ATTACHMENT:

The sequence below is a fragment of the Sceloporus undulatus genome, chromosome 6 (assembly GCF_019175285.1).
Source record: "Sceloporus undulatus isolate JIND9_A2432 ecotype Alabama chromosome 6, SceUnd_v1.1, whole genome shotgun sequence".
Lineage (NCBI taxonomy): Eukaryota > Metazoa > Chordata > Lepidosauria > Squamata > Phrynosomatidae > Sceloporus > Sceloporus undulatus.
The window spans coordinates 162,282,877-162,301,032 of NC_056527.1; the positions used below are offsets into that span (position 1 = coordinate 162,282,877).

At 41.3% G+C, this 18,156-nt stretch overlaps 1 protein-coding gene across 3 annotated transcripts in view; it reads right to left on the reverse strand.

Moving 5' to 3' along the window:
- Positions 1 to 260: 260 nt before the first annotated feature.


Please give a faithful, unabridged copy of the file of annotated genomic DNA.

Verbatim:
The sequence below is a fragment of the Sceloporus undulatus genome, chromosome 6 (assembly GCF_019175285.1).
Source record: "Sceloporus undulatus isolate JIND9_A2432 ecotype Alabama chromosome 6, SceUnd_v1.1, whole genome shotgun sequence".
Lineage (NCBI taxonomy): Eukaryota > Metazoa > Chordata > Lepidosauria > Squamata > Phrynosomatidae > Sceloporus > Sceloporus undulatus.
The window spans coordinates 162,282,877-162,301,032 of NC_056527.1; the positions used below are offsets into that span (position 1 = coordinate 162,282,877).

At 41.3% G+C, this 18,156-nt stretch overlaps 1 protein-coding gene across 3 annotated transcripts in view; it reads right to left on the reverse strand.

Moving 5' to 3' along the window:
- Positions 1 to 260: 260 nt before the first annotated feature.